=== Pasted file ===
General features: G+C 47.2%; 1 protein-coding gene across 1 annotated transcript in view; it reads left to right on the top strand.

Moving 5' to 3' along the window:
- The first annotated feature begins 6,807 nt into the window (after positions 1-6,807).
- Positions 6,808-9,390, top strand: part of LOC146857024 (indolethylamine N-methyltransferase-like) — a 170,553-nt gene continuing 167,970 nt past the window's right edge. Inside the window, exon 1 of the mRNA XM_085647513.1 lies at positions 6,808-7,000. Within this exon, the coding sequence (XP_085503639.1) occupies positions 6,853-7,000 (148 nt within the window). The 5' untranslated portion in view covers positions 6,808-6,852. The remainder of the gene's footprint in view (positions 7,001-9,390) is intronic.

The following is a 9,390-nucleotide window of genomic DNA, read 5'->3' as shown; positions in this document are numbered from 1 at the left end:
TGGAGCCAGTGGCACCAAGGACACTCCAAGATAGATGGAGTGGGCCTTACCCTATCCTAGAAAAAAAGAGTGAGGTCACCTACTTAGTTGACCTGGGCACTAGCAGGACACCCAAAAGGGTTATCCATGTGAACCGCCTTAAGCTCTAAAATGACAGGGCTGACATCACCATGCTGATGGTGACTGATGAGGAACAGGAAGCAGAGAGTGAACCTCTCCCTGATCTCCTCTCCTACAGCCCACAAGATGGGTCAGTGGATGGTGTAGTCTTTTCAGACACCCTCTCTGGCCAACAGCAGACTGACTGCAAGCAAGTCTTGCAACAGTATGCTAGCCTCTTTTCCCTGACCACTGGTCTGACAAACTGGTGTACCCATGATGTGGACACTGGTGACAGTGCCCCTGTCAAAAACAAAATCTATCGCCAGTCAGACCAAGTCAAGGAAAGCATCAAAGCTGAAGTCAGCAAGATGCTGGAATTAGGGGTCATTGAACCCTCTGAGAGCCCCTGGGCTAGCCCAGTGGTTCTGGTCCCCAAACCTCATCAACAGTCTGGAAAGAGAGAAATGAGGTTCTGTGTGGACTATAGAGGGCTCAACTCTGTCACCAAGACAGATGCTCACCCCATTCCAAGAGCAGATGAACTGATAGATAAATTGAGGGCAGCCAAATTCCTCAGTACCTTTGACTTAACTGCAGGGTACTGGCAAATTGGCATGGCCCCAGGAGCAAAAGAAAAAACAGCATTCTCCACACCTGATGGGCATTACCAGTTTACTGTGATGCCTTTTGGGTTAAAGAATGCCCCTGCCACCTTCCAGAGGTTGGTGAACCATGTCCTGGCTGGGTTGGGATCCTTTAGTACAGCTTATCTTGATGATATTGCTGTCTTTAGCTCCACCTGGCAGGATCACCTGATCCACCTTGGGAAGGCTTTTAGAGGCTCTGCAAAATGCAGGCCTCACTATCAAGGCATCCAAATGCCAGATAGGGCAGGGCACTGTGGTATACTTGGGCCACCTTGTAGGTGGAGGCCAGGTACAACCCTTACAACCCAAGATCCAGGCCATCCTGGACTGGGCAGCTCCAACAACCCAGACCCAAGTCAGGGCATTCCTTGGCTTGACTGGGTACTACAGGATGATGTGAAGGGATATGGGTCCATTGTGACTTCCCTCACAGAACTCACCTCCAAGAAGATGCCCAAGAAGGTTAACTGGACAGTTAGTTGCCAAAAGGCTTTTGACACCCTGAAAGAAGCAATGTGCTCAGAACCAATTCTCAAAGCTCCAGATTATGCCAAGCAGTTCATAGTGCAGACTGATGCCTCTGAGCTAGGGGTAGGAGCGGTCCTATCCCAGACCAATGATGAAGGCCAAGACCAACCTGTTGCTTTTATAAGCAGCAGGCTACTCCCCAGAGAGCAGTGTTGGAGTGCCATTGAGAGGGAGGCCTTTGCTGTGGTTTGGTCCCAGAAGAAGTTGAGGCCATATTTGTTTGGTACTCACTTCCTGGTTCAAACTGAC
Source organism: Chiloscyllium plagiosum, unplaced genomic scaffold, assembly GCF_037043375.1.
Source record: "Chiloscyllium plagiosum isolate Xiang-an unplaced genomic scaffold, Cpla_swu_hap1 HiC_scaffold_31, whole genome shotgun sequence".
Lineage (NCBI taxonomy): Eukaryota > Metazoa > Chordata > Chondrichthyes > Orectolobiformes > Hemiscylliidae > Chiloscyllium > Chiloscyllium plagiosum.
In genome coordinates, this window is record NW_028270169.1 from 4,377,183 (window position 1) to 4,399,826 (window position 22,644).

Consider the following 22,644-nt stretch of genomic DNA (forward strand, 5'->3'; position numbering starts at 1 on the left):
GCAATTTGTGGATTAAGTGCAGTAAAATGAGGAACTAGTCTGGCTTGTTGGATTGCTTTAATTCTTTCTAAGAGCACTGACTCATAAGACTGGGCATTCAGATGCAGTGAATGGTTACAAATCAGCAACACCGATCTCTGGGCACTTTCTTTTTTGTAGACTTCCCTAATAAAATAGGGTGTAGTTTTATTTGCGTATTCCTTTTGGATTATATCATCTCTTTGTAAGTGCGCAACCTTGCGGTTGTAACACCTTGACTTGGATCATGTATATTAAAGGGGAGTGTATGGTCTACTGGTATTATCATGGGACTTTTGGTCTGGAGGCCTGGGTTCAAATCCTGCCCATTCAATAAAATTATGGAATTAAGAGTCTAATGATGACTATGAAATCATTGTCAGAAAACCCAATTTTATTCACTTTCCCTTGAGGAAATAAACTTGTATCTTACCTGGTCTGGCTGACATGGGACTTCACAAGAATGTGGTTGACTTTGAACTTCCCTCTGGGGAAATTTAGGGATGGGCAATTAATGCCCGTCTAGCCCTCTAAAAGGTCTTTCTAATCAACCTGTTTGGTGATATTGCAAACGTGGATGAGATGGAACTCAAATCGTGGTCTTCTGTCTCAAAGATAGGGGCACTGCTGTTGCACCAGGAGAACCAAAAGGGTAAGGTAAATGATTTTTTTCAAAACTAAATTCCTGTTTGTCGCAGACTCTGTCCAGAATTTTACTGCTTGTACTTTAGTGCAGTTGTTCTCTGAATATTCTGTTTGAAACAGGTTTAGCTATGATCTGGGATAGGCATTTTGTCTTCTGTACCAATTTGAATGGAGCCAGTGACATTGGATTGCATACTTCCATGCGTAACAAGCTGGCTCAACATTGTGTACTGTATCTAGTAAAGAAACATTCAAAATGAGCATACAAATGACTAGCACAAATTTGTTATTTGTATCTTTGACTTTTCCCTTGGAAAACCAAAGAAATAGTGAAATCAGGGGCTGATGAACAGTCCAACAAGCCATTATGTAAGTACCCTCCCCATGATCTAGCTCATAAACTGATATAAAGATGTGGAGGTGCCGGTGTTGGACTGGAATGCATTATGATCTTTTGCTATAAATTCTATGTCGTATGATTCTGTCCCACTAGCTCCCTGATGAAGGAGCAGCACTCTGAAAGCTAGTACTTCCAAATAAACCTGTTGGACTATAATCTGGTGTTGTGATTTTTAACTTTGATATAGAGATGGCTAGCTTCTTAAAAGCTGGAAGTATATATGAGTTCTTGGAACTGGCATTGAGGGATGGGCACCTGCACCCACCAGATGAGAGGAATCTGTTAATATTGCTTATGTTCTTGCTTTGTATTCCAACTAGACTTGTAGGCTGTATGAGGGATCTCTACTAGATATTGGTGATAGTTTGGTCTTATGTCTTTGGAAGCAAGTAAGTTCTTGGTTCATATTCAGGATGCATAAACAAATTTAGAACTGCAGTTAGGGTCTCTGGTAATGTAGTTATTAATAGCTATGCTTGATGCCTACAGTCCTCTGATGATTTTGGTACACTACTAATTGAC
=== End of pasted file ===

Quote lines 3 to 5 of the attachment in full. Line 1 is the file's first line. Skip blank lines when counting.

- The first annotated feature begins 6,807 nt into the window (after positions 1-6,807).
- Positions 6,808-9,390, top strand: part of LOC146857024 (indolethylamine N-methyltransferase-like) — a 170,553-nt gene continuing 167,970 nt past the window's right edge. Inside the window, exon 1 of the mRNA XM_085647513.1 lies at positions 6,808-7,000. Within this exon, the coding sequence (XP_085503639.1) occupies positions 6,853-7,000 (148 nt within the window). The 5' untranslated portion in view covers positions 6,808-6,852. The remainder of the gene's footprint in view (positions 7,001-9,390) is intronic.

The following is a 9,390-nucleotide window of genomic DNA, read 5'->3' as shown; positions in this document are numbered from 1 at the left end: